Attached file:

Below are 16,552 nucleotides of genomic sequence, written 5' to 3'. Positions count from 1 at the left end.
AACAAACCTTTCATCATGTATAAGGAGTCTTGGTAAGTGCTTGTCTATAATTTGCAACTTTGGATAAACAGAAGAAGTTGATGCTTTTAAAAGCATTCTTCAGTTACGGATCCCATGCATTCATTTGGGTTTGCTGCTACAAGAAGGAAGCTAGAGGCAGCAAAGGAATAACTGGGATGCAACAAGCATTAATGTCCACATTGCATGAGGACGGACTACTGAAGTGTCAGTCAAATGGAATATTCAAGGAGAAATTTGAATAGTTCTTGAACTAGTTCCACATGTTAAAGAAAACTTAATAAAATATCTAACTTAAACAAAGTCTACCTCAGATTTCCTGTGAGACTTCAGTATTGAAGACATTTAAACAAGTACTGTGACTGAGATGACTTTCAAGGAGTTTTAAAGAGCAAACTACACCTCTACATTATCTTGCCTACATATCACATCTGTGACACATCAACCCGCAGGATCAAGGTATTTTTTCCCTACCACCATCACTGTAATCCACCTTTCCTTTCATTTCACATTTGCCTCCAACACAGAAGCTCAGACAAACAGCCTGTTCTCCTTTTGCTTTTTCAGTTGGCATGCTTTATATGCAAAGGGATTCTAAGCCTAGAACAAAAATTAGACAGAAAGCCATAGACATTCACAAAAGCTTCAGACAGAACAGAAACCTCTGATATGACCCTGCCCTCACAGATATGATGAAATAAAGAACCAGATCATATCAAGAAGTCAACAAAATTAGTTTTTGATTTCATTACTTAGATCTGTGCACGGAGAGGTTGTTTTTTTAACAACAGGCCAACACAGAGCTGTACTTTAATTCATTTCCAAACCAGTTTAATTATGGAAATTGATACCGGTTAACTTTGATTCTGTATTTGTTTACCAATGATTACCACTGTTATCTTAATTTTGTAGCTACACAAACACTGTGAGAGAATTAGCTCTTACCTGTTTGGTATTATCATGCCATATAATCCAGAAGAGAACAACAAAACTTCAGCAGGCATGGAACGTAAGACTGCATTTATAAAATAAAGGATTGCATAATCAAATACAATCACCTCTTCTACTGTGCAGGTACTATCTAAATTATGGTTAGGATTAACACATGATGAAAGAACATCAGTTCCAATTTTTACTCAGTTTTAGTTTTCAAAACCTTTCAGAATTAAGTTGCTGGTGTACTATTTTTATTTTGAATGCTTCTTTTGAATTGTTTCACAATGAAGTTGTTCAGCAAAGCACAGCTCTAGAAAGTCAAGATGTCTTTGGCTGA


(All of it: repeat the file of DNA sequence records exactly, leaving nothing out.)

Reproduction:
Below are 16,552 nucleotides of genomic sequence, written 5' to 3'. Positions count from 1 at the left end.
AACAAACCTTTCATCATGTATAAGGAGTCTTGGTAAGTGCTTGTCTATAATTTGCAACTTTGGATAAACAGAAGAAGTTGATGCTTTTAAAAGCATTCTTCAGTTACGGATCCCATGCATTCATTTGGGTTTGCTGCTACAAGAAGGAAGCTAGAGGCAGCAAAGGAATAACTGGGATGCAACAAGCATTAATGTCCACATTGCATGAGGACGGACTACTGAAGTGTCAGTCAAATGGAATATTCAAGGAGAAATTTGAATAGTTCTTGAACTAGTTCCACATGTTAAAGAAAACTTAATAAAATATCTAACTTAAACAAAGTCTACCTCAGATTTCCTGTGAGACTTCAGTATTGAAGACATTTAAACAAGTACTGTGACTGAGATGACTTTCAAGGAGTTTTAAAGAGCAAACTACACCTCTACATTATCTTGCCTACATATCACATCTGTGACACATCAACCCGCAGGATCAAGGTATTTTTTCCCTACCACCATCACTGTAATCCACCTTTCCTTTCATTTCACATTTGCCTCCAACACAGAAGCTCAGACAAACAGCCTGTTCTCCTTTTGCTTTTTCAGTTGGCATGCTTTATATGCAAAGGGATTCTAAGCCTAGAACAAAAATTAGACAGAAAGCCATAGACATTCACAAAAGCTTCAGACAGAACAGAAACCTCTGATATGACCCTGCCCTCACAGATATGATGAAATAAAGAACCAGATCATATCAAGAAGTCAACAAAATTAGTTTTTGATTTCATTACTTAGATCTGTGCACGGAGAGGTTGTTTTTTTAACAACAGGCCAACACAGAGCTGTACTTTAATTCATTTCCAAACCAGTTTAATTATGGAAATTGATACCGGTTAACTTTGATTCTGTATTTGTTTACCAATGATTACCACTGTTATCTTAATTTTGTAGCTACACAAACACTGTGAGAGAATTAGCTCTTACCTGTTTGGTATTATCATGCCATATAATCCAGAAGAGAACAACAAAACTTCAGCAGGCATGGAACGTAAGACTGCATTTATAAAATAAAGGATTGCATAATCAAATACAATCACCTCTTCTACTGTGCAGGTACTATCTAAATTATGGTTAGGATTAACACATGATGAAAGAACATCAGTTCCAATTTTTACTCAGTTTTAGTTTTCAAAACCTTTCAGAATTAAGTTGCTGGTGTACTATTTTTATTTTGAATGCTTCTTTTGAATTGTTTCACAATGAAGTTGTTCAGCAAAGCACAGCTCTAGAAAGTCAAGATGTCTTTGGCTGA